Philadelphia, PA, operates the Philadelphia Residential Mortgage Foreclosure Prevention Program. As part of the program, certified housing counselors assist homeowners to negotiate a more affordable mortgage payment with their lender. Free legal assistance is also available if necessary.
The board of Cook County, IL, has authorized a mediation program administered by the local circuit court in conjunction with the Illinois Housing Development Authority, the Chicago Bar Foundation, and other organizations. They are working with legal aid groups and housing counselors to provide free assistance to homeowners who have received a summons to court.
Another mediation program was implemented in Cuyahoga County, Ohio. The program aims to minimize case processing time, save costs and expenses and to prevent adverse social consequences of vacated and abandoned houses in the community.
Allegheny County, PA, established in 2009 a Residential Mortgage Foreclosure Program in collaboration with private sector entities. The primary objective of the program is to provide a single unified process for the amicable resolution of mortgage foreclosure proceedings through court intervention, counseling, and conciliation.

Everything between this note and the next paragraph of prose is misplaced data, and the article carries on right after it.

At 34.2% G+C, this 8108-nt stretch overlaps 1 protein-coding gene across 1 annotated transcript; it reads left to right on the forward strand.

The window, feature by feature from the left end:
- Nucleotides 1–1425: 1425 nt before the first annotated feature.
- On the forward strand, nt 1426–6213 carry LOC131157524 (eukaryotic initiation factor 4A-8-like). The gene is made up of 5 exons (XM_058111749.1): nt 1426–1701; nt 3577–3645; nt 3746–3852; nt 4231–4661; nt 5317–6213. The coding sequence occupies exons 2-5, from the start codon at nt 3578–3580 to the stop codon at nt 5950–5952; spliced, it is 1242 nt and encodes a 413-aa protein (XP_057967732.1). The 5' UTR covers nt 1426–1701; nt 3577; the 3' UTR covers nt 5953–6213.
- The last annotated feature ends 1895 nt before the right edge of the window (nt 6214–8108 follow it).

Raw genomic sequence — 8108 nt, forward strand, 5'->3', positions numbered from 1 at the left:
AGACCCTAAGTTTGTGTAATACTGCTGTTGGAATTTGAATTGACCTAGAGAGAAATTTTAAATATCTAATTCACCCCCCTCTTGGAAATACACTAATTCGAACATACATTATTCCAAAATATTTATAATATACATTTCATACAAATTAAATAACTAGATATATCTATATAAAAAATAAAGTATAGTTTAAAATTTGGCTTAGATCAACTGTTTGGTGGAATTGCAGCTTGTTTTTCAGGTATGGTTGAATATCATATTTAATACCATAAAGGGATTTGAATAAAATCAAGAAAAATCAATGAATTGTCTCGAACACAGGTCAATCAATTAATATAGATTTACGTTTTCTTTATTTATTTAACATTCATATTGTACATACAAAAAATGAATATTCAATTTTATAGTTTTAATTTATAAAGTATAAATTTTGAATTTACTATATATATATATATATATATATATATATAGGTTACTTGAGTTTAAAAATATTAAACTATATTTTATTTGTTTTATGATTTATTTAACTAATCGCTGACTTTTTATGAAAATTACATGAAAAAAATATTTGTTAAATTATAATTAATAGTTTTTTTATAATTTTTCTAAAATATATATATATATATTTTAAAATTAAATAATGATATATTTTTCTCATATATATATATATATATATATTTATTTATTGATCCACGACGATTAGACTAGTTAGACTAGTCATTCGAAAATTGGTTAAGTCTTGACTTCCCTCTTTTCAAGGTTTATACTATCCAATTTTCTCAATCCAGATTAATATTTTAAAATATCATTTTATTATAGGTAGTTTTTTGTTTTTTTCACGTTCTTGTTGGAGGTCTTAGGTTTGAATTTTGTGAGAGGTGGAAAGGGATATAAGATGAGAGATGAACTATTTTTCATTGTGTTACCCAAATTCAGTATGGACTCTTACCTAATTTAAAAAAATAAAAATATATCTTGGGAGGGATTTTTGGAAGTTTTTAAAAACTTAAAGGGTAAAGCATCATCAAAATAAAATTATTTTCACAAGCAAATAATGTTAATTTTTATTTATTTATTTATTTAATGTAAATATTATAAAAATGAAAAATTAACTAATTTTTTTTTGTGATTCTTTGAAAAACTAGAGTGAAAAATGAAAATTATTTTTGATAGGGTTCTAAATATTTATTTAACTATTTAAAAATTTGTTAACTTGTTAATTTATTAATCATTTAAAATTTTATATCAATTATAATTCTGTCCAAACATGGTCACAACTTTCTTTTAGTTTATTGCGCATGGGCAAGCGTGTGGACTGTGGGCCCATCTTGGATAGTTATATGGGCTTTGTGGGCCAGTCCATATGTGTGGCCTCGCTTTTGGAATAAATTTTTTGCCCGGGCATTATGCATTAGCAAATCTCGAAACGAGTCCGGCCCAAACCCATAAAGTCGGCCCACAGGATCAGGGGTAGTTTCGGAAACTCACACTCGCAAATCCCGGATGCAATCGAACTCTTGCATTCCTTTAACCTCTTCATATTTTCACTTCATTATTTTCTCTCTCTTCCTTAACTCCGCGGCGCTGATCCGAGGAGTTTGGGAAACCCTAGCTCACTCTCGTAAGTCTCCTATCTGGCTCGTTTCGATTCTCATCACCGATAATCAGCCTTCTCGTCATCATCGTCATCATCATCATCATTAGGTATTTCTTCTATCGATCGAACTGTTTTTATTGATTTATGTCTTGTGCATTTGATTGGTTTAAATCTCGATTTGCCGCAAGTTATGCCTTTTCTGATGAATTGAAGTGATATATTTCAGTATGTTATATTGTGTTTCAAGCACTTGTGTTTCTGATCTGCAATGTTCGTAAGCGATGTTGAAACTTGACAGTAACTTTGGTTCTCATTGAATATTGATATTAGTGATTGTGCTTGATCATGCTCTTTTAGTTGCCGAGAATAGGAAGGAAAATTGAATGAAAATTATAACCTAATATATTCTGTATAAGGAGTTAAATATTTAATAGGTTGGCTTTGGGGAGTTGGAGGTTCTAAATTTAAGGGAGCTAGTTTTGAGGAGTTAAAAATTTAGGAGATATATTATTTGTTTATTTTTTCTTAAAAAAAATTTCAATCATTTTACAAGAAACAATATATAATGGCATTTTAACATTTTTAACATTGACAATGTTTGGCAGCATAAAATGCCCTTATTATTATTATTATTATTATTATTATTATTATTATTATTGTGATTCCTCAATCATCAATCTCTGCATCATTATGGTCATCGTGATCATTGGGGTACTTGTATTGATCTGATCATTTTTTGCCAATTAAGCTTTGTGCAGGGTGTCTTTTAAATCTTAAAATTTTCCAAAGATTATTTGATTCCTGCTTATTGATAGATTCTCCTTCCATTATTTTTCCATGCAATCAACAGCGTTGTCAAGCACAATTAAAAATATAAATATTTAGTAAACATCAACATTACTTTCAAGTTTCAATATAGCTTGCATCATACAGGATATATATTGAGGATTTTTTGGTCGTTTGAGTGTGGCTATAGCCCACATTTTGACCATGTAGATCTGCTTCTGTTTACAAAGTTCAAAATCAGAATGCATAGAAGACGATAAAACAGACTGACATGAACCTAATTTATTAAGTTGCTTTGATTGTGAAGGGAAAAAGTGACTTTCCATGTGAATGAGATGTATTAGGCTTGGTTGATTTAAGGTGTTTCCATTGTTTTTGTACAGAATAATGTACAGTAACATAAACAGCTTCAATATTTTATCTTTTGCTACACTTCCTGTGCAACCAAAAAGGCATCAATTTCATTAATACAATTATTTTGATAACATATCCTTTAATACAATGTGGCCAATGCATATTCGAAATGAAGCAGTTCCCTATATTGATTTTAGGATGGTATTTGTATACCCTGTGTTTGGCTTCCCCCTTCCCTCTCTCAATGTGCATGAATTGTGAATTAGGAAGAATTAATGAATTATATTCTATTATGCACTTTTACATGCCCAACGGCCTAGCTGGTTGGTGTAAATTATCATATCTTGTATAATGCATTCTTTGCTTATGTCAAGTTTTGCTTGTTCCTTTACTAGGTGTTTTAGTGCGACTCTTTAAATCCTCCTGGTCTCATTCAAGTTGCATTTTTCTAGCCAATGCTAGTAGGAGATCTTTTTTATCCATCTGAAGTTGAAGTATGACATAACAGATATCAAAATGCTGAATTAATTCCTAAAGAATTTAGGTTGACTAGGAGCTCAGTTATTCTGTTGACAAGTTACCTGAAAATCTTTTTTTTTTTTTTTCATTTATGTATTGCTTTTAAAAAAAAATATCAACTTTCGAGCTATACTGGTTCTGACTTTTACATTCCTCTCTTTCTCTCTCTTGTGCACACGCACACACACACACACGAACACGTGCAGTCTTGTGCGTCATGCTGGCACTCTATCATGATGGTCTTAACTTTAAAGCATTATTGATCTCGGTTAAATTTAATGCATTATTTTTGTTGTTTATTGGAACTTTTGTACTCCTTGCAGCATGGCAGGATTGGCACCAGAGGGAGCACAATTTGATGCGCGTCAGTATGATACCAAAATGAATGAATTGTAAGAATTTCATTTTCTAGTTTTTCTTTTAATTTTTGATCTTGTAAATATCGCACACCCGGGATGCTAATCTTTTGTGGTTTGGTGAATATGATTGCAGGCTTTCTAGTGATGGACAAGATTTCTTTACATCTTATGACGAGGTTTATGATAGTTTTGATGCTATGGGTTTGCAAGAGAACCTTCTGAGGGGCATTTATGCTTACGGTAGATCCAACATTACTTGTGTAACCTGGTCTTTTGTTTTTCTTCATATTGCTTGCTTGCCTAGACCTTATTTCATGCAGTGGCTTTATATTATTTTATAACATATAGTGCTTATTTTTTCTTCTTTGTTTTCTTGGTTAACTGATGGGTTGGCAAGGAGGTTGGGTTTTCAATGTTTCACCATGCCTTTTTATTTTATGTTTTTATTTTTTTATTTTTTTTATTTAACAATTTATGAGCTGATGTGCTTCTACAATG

Philadelphia, PA, funds foreclosure counseling through multiple channels. The primary funders are the City of Philadelphia’s Office of Housing and Community Development (OHCD), the Pennsylvania Housing Finance Agency (PHFA), and the U.S. Department of Housing and Urban Development (HUD). Between 2009 and 2013, the OHCD and the PHFA have each approved 25 agencies for foreclosure counseling in Philadelphia, while HUD has approved 20.
Because predatory lending has been a large contributor to the foreclosure crisis, the “Don’t Borrow Trouble” program initiated in Boston, MA, as early as 1999 was taken nationwide by Freddie Mac. The campaign includes public awareness, consumer education, and access to counseling and loan restructuring.
In 2013, Miami, FL, has filed suit against Bank of America, CitiGroup, and Wells Fargo alleging violations of the Federal Fair Housing Act by engaging in predatory mortgage loans to minority residents, resulting in a rash of foreclosures. In September 2015, the 11th Circuit Court of Appeals overturned a lower court's decision to dismiss such lawsuits by the city against Bank of America, Wells Fargo and Citigroup Inc. The case is currently discussed in the U.S Supreme Court.
Cleveland, OH has experimented with boarding up windows of abandoned homes with decorated boards. These boards are meant to indicate would-be thieves that someone has invested in the home and is keeping a watchful eye on it.